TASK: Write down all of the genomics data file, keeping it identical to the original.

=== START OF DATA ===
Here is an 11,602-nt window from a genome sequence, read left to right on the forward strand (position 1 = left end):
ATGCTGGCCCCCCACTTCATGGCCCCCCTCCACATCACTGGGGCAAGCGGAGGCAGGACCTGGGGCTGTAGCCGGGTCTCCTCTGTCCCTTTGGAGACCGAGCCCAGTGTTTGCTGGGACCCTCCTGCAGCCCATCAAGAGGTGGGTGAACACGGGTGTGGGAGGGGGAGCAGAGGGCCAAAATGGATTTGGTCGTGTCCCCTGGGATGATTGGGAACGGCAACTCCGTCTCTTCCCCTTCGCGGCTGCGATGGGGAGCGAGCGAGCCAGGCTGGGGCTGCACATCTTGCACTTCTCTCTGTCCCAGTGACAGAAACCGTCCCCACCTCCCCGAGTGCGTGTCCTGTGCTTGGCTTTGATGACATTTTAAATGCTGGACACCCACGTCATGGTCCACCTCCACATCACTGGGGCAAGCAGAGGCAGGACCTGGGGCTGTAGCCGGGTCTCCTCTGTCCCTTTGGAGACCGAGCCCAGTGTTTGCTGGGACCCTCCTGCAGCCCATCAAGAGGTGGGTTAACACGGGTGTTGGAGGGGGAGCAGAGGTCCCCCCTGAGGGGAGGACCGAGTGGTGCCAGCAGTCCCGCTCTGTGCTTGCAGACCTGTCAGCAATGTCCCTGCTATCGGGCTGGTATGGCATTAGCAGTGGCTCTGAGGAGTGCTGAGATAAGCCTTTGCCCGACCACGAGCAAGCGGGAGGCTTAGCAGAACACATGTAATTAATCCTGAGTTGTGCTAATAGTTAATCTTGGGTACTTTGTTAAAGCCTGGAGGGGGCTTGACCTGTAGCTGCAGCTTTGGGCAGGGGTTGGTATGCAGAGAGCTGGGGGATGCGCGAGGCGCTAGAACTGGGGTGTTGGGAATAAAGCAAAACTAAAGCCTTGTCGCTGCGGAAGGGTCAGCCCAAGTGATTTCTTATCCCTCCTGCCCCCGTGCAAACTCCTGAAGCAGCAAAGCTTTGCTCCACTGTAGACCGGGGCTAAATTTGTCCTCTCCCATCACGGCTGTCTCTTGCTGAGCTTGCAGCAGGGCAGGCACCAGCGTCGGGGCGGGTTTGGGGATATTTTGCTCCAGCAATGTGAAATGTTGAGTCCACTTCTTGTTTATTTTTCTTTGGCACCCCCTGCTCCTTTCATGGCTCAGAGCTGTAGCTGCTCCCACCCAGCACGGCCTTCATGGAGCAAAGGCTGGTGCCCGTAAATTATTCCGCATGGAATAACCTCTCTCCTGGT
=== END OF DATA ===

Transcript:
Here is an 11,602-nt window from a genome sequence, read left to right on the forward strand (position 1 = left end):
ATGCTGGCCCCCCACTTCATGGCCCCCCTCCACATCACTGGGGCAAGCGGAGGCAGGACCTGGGGCTGTAGCCGGGTCTCCTCTGTCCCTTTGGAGACCGAGCCCAGTGTTTGCTGGGACCCTCCTGCAGCCCATCAAGAGGTGGGTGAACACGGGTGTGGGAGGGGGAGCAGAGGGCCAAAATGGATTTGGTCGTGTCCCCTGGGATGATTGGGAACGGCAACTCCGTCTCTTCCCCTTCGCGGCTGCGATGGGGAGCGAGCGAGCCAGGCTGGGGCTGCACATCTTGCACTTCTCTCTGTCCCAGTGACAGAAACCGTCCCCACCTCCCCGAGTGCGTGTCCTGTGCTTGGCTTTGATGACATTTTAAATGCTGGACACCCACGTCATGGTCCACCTCCACATCACTGGGGCAAGCAGAGGCAGGACCTGGGGCTGTAGCCGGGTCTCCTCTGTCCCTTTGGAGACCGAGCCCAGTGTTTGCTGGGACCCTCCTGCAGCCCATCAAGAGGTGGGTTAACACGGGTGTTGGAGGGGGAGCAGAGGTCCCCCCTGAGGGGAGGACCGAGTGGTGCCAGCAGTCCCGCTCTGTGCTTGCAGACCTGTCAGCAATGTCCCTGCTATCGGGCTGGTATGGCATTAGCAGTGGCTCTGAGGAGTGCTGAGATAAGCCTTTGCCCGACCACGAGCAAGCGGGAGGCTTAGCAGAACACATGTAATTAATCCTGAGTTGTGCTAATAGTTAATCTTGGGTACTTTGTTAAAGCCTGGAGGGGGCTTGACCTGTAGCTGCAGCTTTGGGCAGGGGTTGGTATGCAGAGAGCTGGGGGATGCGCGAGGCGCTAGAACTGGGGTGTTGGGAATAAAGCAAAACTAAAGCCTTGTCGCTGCGGAAGGGTCAGCCCAAGTGATTTCTTATCCCTCCTGCCCCCGTGCAAACTCCTGAAGCAGCAAAGCTTTGCTCCACTGTAGACCGGGGCTAAATTTGTCCTCTCCCATCACGGCTGTCTCTTGCTGAGCTTGCAGCAGGGCAGGCACCAGCGTCGGGGCGGGTTTGGGGATATTTTGCTCCAGCAATGTGAAATGTTGAGTCCACTTCTTGTTTATTTTTCTTTGGCACCCCCTGCTCCTTTCATGGCTCAGAGCTGTAGCTGCTCCCACCCAGCACGGCCTTCATGGAGCAAAGGCTGGTGCCCGTAAATTATTCCGCATGGAATAACCTCTCTCCTGGT